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Hop industry pays for NASS surveys

Dan Wheat

Capital Press

The U.S. hop industry paid to keep two of five NASS hop surveys going this year but next year is doubtful.

MOXEE, Wash. — Hop Growers of America, in Moxee, spent $32,800 to keep two of five USDA National Agricultural Statistics Service surveys of U.S. hops going this year.

The problem is the association doesn’t have the money to keep the surveys going next year unless there’s an increase in assessment or some other solution at this year’s annual convention, said Ann George, association administrator. The meeting is Jan. 21-24 at Hilton Executive Tower in Portland.

NASS eliminated its five annual hop surveys due to federal budget sequestration, but then Hop Growers of America saved the June acreage projection and the December final survey of acreage, production and season average prices, George said.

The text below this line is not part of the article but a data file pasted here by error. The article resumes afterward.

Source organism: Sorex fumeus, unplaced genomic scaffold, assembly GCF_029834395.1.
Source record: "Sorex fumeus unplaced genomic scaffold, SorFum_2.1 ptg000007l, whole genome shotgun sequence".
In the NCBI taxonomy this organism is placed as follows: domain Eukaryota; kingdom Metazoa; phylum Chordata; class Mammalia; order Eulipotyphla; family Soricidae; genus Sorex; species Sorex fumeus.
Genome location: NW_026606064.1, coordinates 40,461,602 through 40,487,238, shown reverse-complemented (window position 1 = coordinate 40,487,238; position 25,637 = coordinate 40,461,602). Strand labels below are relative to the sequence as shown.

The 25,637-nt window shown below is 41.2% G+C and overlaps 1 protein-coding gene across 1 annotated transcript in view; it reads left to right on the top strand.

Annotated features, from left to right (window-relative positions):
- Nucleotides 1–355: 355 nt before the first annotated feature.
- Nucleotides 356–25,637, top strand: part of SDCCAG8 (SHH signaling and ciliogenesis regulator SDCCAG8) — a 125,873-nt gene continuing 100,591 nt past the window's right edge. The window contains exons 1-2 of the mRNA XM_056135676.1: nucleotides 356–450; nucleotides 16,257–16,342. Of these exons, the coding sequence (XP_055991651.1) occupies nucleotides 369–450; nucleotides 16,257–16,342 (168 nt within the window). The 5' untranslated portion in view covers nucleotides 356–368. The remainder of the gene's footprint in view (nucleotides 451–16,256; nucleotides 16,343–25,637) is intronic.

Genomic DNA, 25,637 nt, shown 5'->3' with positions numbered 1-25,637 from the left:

“The board felt those were too important to lose,” she said. “Growers and purchasers are very interested in knowing trends by variety so they can make future production and marketing decisions.”

Growing contracts are reached in December, January and February, she said.

NASS’s March and September hop stock surveys and August preharvest estimate were eliminated, George said.

Hop commissions in Washington, Oregon and Idaho regulate grower assessments in each state. Washington produces 80 percent of the U.S. crop. The Washington assessment is 1 cent per pound and would have to go to 1.25 cent per pound to fund Washington’s portion of the NASS surveys, George said. A 1.375-cent assessment to fund research and plant protection needs was voted down last year, she said.



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